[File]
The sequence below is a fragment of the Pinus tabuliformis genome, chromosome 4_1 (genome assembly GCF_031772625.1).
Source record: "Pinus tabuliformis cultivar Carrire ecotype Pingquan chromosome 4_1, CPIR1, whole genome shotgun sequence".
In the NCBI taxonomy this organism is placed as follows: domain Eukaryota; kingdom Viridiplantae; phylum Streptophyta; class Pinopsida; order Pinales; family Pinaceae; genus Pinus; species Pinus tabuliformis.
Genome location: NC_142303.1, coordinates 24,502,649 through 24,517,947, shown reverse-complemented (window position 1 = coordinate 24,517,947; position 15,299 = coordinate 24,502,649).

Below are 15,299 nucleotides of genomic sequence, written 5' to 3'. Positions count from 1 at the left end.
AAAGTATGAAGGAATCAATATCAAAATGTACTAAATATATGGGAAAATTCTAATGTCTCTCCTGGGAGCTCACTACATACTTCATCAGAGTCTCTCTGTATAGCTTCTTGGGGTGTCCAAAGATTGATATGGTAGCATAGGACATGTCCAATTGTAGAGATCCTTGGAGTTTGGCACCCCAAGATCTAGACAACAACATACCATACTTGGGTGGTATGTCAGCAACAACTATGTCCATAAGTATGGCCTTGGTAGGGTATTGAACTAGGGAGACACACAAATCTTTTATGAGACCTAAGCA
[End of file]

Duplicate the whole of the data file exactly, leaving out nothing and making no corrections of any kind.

The sequence below is a fragment of the Pinus tabuliformis genome, chromosome 4_1 (genome assembly GCF_031772625.1).
Source record: "Pinus tabuliformis cultivar Carrire ecotype Pingquan chromosome 4_1, CPIR1, whole genome shotgun sequence".
In the NCBI taxonomy this organism is placed as follows: domain Eukaryota; kingdom Viridiplantae; phylum Streptophyta; class Pinopsida; order Pinales; family Pinaceae; genus Pinus; species Pinus tabuliformis.
Genome location: NC_142303.1, coordinates 24,502,649 through 24,517,947, shown reverse-complemented (window position 1 = coordinate 24,517,947; position 15,299 = coordinate 24,502,649).

Below are 15,299 nucleotides of genomic sequence, written 5' to 3'. Positions count from 1 at the left end.
AAAGTATGAAGGAATCAATATCAAAATGTACTAAATATATGGGAAAATTCTAATGTCTCTCCTGGGAGCTCACTACATACTTCATCAGAGTCTCTCTGTATAGCTTCTTGGGGTGTCCAAAGATTGATATGGTAGCATAGGACATGTCCAATTGTAGAGATCCTTGGAGTTTGGCACCCCAAGATCTAGACAACAACATACCATACTTGGGTGGTATGTCAGCAACAACTATGTCCATAAGTATGGCCTTGGTAGGGTATTGAACTAGGGAGACACACAAATCTTTTATGAGACCTAAGCA